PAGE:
Here are some strategies that involve students interacting with instructors.
Clarification of ideas with teachers through chat-rooms and discussion forums: A teacher of • radiography has made use of a chat-room activity to facilitate idea exchanges. The teacher lists out discussion topics and assigns the time to have an online tutorial. At the appointed time, the teacher facilitates discussion so that students are not passively sitting in front of the computers but have twoway idea exchanges with their instructor. Peer to peer communication is also possible using this strategy, but focus tends to remain on the teacher as expert.
Extended discussion on news and controversial ideas: A teacher set up an assignment which required • students to post and discuss the latest news as forum discussion topics in a business course. The teacher spends a great deal of time commenting on students’ postings. Students also show high involvement and participation in the conversation with the teacher as well as each other. Student growth in sensitivity to events happening around them is observed through this design which achieves rich interactions.
Sharing expertise through video conferencing: Group projects are completed by design school • students in HK and design students from schools in other countries. The final presentation is carried out using video conferencing in which students can simultaneously see and hear each other and the teachers and view the project work. Teachers from the schools in both countries gave feedback to students, providing an interaction-rich context for students to learn.
Lastly, here are some strategies that involve students interacting with their peers.
Building an online learning community: This is a 100% online programme teaching Pragmatics in • the English language. Students have to submit group assignments weekly. The discussion forum becomes an important channel of both instructor-to-student and student-to-student communication.
Though the teacher also participates, students are encouraged to discuss their assignments and weekly tutorials among each other.
Challenging each other's ideas through peer commenting and discussion: During this course in • Nursing, students are out in clinics and hospitals for placement. They are encouraged to share their working experience in a forum. This virtual community not only provides a chance for them to express their happiness and difficulties, but also provides a way to give comments and support to each other, ensuring rich interactions.
Reflective learning through peer critiques and revision of assignments: The teacher divides her • students in a Nursing course about Home Care into groups and defines a debate topic in the forum.
Pairs or small groups have to debate and feedback on alternate weeks. Each group has 3 chances to post on their debate topic. It takes 6 weeks to complete a debate, but the interactions observed are extremely rich.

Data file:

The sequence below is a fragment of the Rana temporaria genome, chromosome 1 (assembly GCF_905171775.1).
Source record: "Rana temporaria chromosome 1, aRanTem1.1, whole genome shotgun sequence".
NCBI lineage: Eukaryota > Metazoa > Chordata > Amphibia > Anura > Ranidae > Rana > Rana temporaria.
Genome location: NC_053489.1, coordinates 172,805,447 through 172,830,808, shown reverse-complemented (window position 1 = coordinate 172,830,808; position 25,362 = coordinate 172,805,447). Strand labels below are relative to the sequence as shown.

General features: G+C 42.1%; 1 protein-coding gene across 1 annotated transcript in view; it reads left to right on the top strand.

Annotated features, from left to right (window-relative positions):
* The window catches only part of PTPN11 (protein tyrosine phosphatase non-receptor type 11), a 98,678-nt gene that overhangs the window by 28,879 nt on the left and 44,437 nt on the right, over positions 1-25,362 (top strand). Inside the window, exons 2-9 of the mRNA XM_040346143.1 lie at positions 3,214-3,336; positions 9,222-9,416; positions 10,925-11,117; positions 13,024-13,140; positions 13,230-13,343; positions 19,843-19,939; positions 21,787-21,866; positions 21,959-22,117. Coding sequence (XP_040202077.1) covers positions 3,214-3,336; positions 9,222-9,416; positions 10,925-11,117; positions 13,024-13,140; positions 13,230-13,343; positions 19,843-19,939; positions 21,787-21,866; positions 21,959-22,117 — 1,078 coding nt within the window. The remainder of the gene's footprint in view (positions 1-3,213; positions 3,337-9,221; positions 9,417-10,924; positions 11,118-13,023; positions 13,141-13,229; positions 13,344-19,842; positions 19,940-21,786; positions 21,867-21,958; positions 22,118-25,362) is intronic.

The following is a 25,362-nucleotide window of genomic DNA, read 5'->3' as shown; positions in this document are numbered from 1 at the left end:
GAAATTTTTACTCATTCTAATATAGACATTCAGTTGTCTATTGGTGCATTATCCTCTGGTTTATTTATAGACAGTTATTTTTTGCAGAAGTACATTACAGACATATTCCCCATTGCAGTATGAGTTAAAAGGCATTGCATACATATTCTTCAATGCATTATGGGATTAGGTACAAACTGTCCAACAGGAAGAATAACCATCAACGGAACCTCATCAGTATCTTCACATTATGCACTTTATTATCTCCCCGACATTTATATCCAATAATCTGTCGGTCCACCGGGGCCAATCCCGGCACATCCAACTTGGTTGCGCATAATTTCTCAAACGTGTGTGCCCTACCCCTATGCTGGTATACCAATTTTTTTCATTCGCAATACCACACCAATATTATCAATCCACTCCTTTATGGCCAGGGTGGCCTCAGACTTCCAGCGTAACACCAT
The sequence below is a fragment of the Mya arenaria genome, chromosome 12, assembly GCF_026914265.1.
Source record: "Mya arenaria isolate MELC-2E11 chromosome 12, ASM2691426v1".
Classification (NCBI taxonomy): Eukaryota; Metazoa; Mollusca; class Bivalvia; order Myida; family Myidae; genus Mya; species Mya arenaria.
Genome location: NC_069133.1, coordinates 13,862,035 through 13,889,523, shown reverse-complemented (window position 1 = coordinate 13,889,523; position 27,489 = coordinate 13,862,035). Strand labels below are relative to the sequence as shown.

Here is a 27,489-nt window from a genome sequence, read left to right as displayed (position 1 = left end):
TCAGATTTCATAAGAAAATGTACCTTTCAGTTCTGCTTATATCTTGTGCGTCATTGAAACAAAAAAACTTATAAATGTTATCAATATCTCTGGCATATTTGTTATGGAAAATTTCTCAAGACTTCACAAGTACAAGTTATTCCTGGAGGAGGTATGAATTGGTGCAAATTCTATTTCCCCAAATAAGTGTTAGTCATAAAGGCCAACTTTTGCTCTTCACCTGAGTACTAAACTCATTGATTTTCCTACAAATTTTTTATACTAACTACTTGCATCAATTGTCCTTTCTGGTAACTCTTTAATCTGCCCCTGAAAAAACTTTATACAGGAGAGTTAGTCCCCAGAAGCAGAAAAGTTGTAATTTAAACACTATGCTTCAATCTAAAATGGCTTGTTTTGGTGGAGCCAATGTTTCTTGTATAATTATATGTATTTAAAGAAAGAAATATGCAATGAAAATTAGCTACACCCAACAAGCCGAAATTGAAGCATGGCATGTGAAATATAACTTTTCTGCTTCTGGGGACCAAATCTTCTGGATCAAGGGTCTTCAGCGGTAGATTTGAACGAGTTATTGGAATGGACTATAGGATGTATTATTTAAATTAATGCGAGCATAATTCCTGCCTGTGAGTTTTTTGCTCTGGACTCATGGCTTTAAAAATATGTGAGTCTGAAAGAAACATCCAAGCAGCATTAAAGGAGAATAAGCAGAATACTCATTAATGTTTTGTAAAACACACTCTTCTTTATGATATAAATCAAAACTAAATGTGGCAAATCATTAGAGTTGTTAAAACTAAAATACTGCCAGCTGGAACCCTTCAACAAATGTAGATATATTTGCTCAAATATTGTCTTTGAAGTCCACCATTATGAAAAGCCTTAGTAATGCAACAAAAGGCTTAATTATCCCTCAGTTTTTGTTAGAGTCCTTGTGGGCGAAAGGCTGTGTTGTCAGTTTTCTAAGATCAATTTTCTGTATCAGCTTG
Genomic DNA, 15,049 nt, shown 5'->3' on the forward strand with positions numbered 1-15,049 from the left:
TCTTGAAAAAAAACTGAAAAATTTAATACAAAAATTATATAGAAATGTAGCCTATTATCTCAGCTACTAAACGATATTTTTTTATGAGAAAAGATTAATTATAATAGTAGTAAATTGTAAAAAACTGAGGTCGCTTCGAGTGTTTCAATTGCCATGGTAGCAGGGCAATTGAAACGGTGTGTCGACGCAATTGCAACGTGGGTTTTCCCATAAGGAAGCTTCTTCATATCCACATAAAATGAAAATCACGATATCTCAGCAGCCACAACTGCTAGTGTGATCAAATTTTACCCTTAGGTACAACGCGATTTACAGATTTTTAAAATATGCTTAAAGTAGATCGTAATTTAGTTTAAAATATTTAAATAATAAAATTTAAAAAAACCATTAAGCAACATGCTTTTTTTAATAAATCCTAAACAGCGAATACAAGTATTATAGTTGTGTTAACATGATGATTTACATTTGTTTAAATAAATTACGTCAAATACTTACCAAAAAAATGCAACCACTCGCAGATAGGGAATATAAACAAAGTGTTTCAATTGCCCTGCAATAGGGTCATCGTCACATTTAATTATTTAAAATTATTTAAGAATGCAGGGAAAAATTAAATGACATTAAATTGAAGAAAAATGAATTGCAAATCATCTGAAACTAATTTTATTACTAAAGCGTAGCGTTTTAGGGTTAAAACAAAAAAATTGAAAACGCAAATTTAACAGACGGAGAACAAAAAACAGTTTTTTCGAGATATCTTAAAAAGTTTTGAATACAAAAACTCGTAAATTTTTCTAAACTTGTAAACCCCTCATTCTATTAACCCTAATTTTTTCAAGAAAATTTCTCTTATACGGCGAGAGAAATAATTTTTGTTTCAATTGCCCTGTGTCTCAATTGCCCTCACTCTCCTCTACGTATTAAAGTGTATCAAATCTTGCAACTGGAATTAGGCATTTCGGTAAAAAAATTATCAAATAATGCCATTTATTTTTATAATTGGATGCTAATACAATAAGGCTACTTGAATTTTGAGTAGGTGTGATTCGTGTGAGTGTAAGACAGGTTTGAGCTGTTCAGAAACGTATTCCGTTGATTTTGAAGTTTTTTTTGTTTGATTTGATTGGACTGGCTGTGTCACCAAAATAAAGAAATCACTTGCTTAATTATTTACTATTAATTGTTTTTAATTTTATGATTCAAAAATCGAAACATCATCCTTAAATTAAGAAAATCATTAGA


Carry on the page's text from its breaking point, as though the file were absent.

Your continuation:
Building a larger learning community through inter-cultural exchanges: By using the forum as the • common platform, Masters' degree students learning Design from Korea share and discuss "customer behaviour" with sub-degree students in Hong Kong. The context of this interaction-rich ‘Learning Community’ has moved from ‘local’ to ‘global’.
Web-based learning strategies can be classified according to the type of interaction they foster: with content, with instructors, or with peers. The paper highlights that interactions range from simple to very enriched. There are strategies that tend to generate the enriched type of interactions and the paper has exemplified the strategies with real cases. It is hoped that these strategies can guide future eLearning planning and practice, as it is reasonable to assume that for more effective learning to take place, eLearning experiences should be able to provide enriched interactions. For further exploration of these interaction types including a rubric for selecting appropriate strategies, please refer to another paper presented at this conference titled “Online learning strategies that work: real examples (with an emphasis on strategy planning)” by the same authors.
Hatzipanagos, S. (in press, 2005). Empathic interfaces and communication protocols: groupwork and dialogues in discussion forums. Paper presented in World Conference on Educational Multimedia, Hypermedia & Telecommunications (ED-MEDIA) 27 June – 2 July, 2005, Montreal, Canada.
James, J., Beaton, B, Csete, J., & Vogel, D. (2003). Mobile educational games. In D. Lassner & C.
McNaught (eds), ED-MEDIA 2003, Proceedings of the 15th Annual World Conference on Educational Multimedia, Hypermedia & Telecommunications, Honolulu, Hawaii, USA, 23–28 June.
Norfolk Va: Association for the Advancement of Computers in Education.
Laurillard, D. (2001). Rethinking University Teaching: A Framework for the Effective Use of Educational Technology. London: Routledge Publishers.
Northover, M. (2005). An Investigation into the Complexity of some Pedagogical and Administrative Factors in the Implementation of an e-Learning System. Unpublished thesis for the degree of Master of Computing, Unitec New Zealand, 2005.
Preece, J. (2000). Online Communities: Designing Usability, Supporting Sociability. Chichester, Wiley.
Swan, K. (2003). Learning effectiveness: what the research tells us. In J. Boume & J.C. Moore (Eds) Elements of Quality Online Eduction, Volume 4. Clin and Babson Colleges: Sloan Center for Online Education.
Wenger, E. (1998). Communities of Practice: Learning, Meaning, and Identity. Cambridge, Cambridge University Press.
Dr. Josephine Csete has a PhD. in Educational Systems Development and more than 15 years experience in designing, developing and implementing educational innovations as well as teaching others to do so.
She has been working at Hong Kong Polytechnic University since 1995 and is the Principal Project Supervisor of the e3Learning Project.
Address: Education Development Office Polytechnic University of Hong Kong Hunghom, Hong Kong SAR E-mail: email@example.com Phone: (852) 2766 6317 Fax: (852) 2766 6301 Dr. Paul Lam is a Postdoctoral Fellow in the Centre for Learning Enhancement And Research at The Chinese University of Hong Kong. Paul's current focus is on the design, development and evaluation of web-assisted teaching and learning.
Address: Centre for Learning Enhancement And Research The Chinese University of Hong Kong Shatin, Hong Kong SAR E-mail: firstname.lastname@example.org Phone: (852) 3163 4055 Fax: (852) 2603 6804 Mr. Yiu-hing Wong has been working at Hong Kong Polytechnic University for 5 years in eLearning promotion and production. Yiu-Hing has solid experience in requirement analysis, educational technology application and workshop tutoring.
Address: Project Fellow Polytechnic University of Hong Kong Hunghom, Hong Kong SAR E-mail: email@example.com Phone: (852) 2766 6311 Fax: (852) 2766 6301